expert and editor of the Turan Energy Bulletin. "The pipeline running
from Baku into Georgian territory is complete and ready for operation."

Shaban contends that Azerbaijan may have unofficially asked British
Petroleum, which leads the gas development and pipeline consortium, to
postpone production until the end of 2006 in order to avoid offending
Russia on this issue. At the same time, he added, the British energy
company appears to be cognizant of problems recently encountered by
other foreign oil companies in Russian oil exploration, and may wish
to do nothing that might rankle the Kremlin. "It means that, most
likely, we're facing Russia's energy blackmail again," Shaban said.

The Azerbaijani government, however, denies that any hidden political
motive exists for its decision. "Cooperation between Baku and
Tbilisi was not affected by Russia's position on Georgia. We [the
Azerbaijani government] are not experiencing any pressure from Russia,"
a source within the Azerbaijani Foreign Ministry told EurasiaNet. The
differences between Russia and Georgia were discussed during an
October 6 meeting in Moscow between the Azerbaijani and Russian
Foreign Ministers, "and both sides expressed their understanding that
the conflict should be solved as soon as possible," the source said.

Energy Minister Aliyev has confirmed that Azerbaijan is prepared
to provide transit to Georgia for Iranian gas supplies, but Shaban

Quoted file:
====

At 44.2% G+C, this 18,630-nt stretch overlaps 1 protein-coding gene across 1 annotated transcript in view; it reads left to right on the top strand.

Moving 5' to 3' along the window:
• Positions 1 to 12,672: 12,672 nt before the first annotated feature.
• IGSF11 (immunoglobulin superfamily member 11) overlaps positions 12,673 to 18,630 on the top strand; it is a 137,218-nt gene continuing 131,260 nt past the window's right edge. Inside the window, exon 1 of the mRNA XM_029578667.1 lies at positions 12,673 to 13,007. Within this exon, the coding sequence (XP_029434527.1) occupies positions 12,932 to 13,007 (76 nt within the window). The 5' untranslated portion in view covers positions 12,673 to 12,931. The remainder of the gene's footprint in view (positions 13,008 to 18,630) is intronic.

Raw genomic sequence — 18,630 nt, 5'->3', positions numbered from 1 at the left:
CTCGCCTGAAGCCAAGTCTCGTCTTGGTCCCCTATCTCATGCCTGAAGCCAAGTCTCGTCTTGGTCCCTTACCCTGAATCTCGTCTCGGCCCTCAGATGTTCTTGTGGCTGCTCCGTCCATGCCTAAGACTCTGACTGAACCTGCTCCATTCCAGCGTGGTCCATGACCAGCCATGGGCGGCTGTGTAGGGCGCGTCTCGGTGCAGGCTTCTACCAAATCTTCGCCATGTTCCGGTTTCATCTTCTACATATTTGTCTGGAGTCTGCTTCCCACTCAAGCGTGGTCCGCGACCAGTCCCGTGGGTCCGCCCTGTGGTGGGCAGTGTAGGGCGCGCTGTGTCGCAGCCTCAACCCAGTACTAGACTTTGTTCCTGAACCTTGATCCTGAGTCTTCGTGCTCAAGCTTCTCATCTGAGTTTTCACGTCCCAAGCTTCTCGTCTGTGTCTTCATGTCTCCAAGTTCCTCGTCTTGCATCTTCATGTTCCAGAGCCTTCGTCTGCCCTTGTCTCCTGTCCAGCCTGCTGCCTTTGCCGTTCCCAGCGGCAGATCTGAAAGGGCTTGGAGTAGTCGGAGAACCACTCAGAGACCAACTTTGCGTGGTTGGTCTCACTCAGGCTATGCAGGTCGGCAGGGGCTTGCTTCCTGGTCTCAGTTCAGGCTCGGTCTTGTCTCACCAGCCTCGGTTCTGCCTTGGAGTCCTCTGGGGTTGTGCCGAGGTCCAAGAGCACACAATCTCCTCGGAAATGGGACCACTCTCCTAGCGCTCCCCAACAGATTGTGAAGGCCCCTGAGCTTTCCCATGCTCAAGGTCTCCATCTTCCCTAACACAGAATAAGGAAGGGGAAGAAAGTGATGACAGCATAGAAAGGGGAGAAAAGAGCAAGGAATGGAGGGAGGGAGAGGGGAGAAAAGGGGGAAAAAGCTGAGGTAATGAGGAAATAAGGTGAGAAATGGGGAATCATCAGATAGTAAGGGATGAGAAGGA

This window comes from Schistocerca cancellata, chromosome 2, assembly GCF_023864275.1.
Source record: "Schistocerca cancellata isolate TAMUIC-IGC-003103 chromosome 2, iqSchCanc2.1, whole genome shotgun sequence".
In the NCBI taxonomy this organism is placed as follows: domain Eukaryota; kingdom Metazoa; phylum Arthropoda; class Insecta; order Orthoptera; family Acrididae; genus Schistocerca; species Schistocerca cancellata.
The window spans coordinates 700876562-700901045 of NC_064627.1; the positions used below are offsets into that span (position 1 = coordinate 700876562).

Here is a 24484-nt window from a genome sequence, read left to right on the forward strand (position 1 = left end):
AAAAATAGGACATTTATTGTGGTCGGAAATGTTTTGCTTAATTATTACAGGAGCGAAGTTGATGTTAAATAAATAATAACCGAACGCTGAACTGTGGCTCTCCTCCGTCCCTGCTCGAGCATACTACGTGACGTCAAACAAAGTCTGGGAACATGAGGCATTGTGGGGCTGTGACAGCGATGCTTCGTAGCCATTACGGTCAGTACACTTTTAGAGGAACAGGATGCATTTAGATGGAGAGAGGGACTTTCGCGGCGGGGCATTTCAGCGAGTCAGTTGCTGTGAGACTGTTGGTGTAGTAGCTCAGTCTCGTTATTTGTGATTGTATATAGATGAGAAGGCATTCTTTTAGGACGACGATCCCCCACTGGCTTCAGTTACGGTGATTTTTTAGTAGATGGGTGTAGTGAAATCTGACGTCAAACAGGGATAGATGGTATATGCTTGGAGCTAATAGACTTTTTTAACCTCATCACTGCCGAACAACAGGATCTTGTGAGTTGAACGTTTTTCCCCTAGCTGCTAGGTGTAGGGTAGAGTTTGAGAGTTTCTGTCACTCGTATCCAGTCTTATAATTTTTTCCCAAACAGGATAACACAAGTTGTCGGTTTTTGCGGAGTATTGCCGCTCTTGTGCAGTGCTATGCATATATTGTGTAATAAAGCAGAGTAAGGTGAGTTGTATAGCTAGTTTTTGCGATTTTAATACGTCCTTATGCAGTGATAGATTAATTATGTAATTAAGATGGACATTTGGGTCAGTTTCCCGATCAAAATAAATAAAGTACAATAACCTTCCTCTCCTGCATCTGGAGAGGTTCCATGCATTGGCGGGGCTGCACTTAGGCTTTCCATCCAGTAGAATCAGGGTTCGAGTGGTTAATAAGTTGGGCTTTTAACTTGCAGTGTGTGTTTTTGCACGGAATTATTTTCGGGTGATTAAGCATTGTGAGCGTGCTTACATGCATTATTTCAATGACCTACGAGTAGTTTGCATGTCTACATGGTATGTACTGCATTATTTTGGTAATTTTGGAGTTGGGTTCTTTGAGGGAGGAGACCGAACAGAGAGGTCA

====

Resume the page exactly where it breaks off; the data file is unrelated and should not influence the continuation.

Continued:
states that the country's pipelines cannot transport more than 2 mcm of
Iranian gas to Georgia per day, roughly 30 percent of Georgia's needs.

Ilgar Mammadov, a Baku-based political analyst, believes that other
factors aside from Russia could have influenced the government's
announcement. An increase in Gazprom gas prices could mean an increase
in transit fees for gas to Azerbaijani foe Armenia, a situation which
could raise tensions between Moscow and Yerevan to Baku's satisfaction,
he suggested. "[D]ispleasure is growing within the government with the
fact that Azerbaijan is making economic concessions to Georgia all the
time," Mammadov added. After Azerbaijan made "serious concessions" to
Georgia on transit tariffs for the Baku-Tbilisi-Ceyhan oil pipeline,
the Georgian government initially asked for compensation for the
financial losses the Georgian port of Batumi would incur once the
Kars-Akhalkalaki-Tbilisi-Baku railway project with Azerbaijan and
Turkey is complete, he noted.

Georgia later withdrew its demand, according to officials, but
Mammadov contends that the request still rankles. Azerbaijan has
granted credit to Georgia for the construction of a 29-kilometer
railroad from Akhalkalaki, the main town in the predominantly ethnic
Armenian region of Samtskhe-Javakheti, to Georgia's border with Turkey,
and to repair a 160-kilometer railroad from Akhalkalaki to the border
with Azerbaijan. "I think that this situation has begun to irritate
[President] Ilham Aliyev's administration," Mammadov commented.

Turan energy expert Shaban contends that the problem may just be a
question of over-sized expectations. "Saakashvili often stated that
the launching of gas production from Shah Deniz will solve Georgia's
all energy problems," Shaban said. "He made a mistake as we can see
now: Georgia is still dependant on Russia's gas."

Editor's Note: Rovshan Ismayilov is a freelance journalist based
in Baku.